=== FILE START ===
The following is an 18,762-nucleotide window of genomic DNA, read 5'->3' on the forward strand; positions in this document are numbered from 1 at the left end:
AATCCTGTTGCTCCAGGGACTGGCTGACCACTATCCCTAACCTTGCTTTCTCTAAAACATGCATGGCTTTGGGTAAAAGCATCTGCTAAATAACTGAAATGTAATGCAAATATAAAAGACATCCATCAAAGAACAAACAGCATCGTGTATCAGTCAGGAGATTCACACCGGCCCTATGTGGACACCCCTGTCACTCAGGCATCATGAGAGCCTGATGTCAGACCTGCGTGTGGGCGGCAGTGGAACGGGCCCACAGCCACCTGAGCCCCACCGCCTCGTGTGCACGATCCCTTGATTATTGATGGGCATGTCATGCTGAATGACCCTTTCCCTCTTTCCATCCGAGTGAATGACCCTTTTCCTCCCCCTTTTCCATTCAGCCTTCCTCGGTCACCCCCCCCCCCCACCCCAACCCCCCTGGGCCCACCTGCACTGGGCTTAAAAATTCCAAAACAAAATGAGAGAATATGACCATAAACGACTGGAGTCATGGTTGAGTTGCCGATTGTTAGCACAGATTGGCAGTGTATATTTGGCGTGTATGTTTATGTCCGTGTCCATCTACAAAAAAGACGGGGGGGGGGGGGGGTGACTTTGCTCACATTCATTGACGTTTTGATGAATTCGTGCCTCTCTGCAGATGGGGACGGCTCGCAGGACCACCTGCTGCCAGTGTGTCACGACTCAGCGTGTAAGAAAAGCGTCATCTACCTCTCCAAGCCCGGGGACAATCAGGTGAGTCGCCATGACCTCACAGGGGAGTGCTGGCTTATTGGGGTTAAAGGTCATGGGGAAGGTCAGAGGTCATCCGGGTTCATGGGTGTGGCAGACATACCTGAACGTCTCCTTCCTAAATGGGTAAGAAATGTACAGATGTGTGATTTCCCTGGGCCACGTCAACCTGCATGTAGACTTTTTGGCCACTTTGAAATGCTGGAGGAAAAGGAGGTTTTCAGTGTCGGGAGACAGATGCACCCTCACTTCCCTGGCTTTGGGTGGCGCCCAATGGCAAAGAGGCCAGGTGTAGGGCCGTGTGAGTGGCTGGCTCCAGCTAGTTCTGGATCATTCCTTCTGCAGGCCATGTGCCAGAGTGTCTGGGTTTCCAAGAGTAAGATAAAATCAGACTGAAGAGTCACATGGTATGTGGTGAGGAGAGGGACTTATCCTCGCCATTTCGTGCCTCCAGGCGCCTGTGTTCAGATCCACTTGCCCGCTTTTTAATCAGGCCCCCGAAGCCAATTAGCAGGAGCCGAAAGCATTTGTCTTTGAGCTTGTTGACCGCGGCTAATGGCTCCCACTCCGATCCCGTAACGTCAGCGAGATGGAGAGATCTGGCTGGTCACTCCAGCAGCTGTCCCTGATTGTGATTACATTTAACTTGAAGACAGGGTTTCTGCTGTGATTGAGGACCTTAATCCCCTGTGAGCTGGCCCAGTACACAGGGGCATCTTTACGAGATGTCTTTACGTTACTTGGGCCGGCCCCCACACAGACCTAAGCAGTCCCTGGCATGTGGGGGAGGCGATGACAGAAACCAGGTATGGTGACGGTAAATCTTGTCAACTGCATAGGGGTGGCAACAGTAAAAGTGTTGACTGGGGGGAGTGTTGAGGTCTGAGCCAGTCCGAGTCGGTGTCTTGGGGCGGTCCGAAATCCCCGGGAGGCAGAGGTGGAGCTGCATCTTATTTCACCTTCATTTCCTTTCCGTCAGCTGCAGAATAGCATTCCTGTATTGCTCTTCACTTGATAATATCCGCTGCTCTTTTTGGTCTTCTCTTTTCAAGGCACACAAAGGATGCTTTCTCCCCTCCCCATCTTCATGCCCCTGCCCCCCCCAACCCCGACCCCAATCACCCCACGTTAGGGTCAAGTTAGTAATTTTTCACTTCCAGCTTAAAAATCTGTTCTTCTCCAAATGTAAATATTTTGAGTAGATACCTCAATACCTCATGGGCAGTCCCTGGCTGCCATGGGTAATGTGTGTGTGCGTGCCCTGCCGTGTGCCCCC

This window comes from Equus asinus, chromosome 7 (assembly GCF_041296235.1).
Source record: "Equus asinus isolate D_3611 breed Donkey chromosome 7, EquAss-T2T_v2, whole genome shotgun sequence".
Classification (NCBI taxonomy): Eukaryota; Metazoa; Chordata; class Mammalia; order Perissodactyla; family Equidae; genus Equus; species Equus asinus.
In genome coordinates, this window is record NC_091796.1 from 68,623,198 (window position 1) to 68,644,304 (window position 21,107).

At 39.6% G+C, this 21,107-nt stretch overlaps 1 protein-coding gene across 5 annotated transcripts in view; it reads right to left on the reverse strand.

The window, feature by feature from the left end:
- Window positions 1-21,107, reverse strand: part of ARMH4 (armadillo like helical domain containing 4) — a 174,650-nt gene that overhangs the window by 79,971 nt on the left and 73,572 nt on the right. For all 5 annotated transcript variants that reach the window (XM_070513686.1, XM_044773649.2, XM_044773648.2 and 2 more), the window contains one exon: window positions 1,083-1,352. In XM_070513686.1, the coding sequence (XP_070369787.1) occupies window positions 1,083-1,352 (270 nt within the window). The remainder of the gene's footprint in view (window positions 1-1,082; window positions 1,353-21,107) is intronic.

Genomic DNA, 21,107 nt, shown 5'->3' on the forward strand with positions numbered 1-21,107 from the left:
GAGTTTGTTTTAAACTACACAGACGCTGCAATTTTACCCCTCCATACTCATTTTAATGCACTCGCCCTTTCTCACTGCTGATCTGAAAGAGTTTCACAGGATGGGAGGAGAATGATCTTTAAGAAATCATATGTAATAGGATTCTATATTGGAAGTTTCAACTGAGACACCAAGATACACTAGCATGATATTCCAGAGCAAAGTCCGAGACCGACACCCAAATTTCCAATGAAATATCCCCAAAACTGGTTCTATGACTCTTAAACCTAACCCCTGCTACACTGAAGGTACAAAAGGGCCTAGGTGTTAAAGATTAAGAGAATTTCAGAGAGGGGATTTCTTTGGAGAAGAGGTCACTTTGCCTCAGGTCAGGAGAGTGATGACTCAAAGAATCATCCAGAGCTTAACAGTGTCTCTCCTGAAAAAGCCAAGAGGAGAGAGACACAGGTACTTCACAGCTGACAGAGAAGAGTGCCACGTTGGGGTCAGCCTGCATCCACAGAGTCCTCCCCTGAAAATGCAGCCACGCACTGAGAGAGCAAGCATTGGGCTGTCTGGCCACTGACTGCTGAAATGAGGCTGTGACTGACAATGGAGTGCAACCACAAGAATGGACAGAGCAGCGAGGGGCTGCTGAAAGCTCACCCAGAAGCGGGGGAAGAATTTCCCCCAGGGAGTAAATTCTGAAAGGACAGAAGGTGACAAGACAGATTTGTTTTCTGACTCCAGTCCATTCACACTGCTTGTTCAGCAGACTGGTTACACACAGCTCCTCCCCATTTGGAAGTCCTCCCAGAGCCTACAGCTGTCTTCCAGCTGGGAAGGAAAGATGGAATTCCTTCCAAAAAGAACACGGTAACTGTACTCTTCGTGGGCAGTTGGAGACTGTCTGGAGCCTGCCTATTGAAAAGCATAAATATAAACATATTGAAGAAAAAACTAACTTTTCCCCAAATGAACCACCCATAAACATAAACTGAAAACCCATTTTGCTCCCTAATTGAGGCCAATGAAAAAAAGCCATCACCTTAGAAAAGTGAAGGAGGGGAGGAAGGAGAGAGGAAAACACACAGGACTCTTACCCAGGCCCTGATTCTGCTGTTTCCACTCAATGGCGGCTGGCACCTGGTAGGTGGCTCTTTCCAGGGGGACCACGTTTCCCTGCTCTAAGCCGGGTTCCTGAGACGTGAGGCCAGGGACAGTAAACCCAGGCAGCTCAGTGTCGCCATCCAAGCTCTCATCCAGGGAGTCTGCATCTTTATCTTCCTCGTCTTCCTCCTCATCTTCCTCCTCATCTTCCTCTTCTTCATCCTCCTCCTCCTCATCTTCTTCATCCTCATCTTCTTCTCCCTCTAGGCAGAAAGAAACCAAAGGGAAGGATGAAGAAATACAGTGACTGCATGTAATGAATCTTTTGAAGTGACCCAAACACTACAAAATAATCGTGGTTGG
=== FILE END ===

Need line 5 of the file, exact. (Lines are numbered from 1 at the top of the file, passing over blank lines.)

Classification (NCBI taxonomy): Eukaryota; Metazoa; Chordata; class Mammalia; order Perissodactyla; family Equidae; genus Equus; species Equus asinus.